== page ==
As I walked from the garage to the south side of our house this morning to put out food scraps for our neighborhood critters, the yard exhaled a saturated squish with each footstep. Mother Nature has treated us to a week of damp mist, freezing fog, and temperatures hovering around 32F. The snow cover of early January is almost gone, replaced by puddles, mud and soggy turf. Everywhere I look around our landscape, the plants and hardscape seem heavy with moisture, as if they would become liquid with one additional drop of water.
A hellebore, normally solid and leathery, droops heavy with moisture.
Ivy hangs over the edge of a retaining wall soaked through with melt water. The color of the retaining wall block is most intense when wet, bringing out the richness of the pink, gray and tans.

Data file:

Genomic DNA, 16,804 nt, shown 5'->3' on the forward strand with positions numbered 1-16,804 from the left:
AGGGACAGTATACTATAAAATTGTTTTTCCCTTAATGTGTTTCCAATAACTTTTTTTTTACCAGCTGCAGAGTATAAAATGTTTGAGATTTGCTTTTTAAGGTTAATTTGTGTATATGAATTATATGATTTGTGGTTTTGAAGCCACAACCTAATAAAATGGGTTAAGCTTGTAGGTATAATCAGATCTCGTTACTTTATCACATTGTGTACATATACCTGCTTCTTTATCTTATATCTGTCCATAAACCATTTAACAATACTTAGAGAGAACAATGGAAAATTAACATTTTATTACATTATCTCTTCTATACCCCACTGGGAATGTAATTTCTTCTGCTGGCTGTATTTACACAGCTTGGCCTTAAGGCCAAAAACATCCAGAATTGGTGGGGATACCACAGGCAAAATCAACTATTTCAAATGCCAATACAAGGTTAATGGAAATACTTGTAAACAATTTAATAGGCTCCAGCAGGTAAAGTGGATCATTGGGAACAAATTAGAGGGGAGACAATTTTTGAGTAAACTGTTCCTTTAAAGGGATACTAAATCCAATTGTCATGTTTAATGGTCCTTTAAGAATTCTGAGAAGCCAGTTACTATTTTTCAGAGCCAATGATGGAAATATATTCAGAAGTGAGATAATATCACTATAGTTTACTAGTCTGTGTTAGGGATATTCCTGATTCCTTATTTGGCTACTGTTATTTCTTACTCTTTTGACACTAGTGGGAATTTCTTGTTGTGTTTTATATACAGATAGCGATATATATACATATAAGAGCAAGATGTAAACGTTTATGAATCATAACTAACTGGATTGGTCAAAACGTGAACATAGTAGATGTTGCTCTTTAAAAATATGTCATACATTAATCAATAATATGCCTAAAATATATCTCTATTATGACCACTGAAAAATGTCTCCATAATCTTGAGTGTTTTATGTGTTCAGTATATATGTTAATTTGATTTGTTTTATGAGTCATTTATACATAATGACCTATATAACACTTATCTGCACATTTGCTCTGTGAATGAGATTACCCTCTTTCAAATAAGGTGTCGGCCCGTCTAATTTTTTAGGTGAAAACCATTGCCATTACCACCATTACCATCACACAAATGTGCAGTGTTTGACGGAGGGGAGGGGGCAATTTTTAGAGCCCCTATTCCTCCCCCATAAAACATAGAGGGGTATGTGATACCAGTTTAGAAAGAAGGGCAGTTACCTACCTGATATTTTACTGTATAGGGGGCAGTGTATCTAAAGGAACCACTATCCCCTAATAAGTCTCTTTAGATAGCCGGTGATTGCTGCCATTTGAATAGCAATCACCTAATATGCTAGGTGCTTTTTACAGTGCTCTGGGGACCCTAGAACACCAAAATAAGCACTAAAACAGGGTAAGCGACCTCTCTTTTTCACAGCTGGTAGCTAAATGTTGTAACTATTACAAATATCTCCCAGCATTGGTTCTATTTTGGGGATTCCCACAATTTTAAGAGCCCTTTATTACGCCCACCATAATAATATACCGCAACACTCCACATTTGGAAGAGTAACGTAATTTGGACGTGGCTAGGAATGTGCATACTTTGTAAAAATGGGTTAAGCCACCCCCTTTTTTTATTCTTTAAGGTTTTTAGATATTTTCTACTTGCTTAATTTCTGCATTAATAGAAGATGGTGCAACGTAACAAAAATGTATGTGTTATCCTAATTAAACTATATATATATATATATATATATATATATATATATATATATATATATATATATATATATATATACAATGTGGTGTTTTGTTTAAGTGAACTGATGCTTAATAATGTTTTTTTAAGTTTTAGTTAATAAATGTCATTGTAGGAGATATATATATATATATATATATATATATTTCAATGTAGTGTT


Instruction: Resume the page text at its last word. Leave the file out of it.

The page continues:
Mum foliage, missed in our late fall garden cleanup, sags on its stems in one our our deck containers.
The bark of a littleleaf linden, normally a medium gray, appears almost black with saturation.
The dark outer bark of the peeling trunks of an Eastern redbud contrasts beautifully with the pink tones below.
Although I’m sure they’d prefer a little warmer weather, our frog family appears right at home in our mid-winter bog.
The weather forecast promises temperatures in the mid-40s for this weekend, so we’ll likely say goodbye to the remaining snow, at least for now. I am hopeful that we can find some sunshine in this permacast that has settled in the Midwest. Gardens and people are very much the same when subjected to day after day of gray, cold, rainy skies. Their spirits sag and limbs droop, saturated, heavy and wishing for spring.